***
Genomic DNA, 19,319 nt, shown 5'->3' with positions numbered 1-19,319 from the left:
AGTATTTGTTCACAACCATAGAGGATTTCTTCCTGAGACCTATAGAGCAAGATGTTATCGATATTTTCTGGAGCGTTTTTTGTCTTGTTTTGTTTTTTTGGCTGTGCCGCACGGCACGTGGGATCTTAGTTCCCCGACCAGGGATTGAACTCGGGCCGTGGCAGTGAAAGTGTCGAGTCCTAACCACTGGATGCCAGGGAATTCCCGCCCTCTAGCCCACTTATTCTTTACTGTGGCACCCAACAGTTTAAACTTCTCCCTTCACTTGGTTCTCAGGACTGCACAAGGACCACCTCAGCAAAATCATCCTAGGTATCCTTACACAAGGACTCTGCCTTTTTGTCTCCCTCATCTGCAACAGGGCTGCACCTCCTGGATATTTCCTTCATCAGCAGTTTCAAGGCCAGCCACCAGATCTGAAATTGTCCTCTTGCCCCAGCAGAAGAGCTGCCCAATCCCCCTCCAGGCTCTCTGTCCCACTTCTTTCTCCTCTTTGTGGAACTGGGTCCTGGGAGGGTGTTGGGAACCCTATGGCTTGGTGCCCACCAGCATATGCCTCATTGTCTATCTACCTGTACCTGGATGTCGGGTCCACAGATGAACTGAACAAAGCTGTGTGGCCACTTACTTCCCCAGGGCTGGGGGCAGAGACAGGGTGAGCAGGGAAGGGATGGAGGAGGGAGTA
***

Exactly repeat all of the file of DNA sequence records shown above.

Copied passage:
Genomic DNA, 19,319 nt, shown 5'->3' with positions numbered 1-19,319 from the left:
AGTATTTGTTCACAACCATAGAGGATTTCTTCCTGAGACCTATAGAGCAAGATGTTATCGATATTTTCTGGAGCGTTTTTTGTCTTGTTTTGTTTTTTTGGCTGTGCCGCACGGCACGTGGGATCTTAGTTCCCCGACCAGGGATTGAACTCGGGCCGTGGCAGTGAAAGTGTCGAGTCCTAACCACTGGATGCCAGGGAATTCCCGCCCTCTAGCCCACTTATTCTTTACTGTGGCACCCAACAGTTTAAACTTCTCCCTTCACTTGGTTCTCAGGACTGCACAAGGACCACCTCAGCAAAATCATCCTAGGTATCCTTACACAAGGACTCTGCCTTTTTGTCTCCCTCATCTGCAACAGGGCTGCACCTCCTGGATATTTCCTTCATCAGCAGTTTCAAGGCCAGCCACCAGATCTGAAATTGTCCTCTTGCCCCAGCAGAAGAGCTGCCCAATCCCCCTCCAGGCTCTCTGTCCCACTTCTTTCTCCTCTTTGTGGAACTGGGTCCTGGGAGGGTGTTGGGAACCCTATGGCTTGGTGCCCACCAGCATATGCCTCATTGTCTATCTACCTGTACCTGGATGTCGGGTCCACAGATGAACTGAACAAAGCTGTGTGGCCACTTACTTCCCCAGGGCTGGGGGCAGAGACAGGGTGAGCAGGGAAGGGATGGAGGAGGGAGTA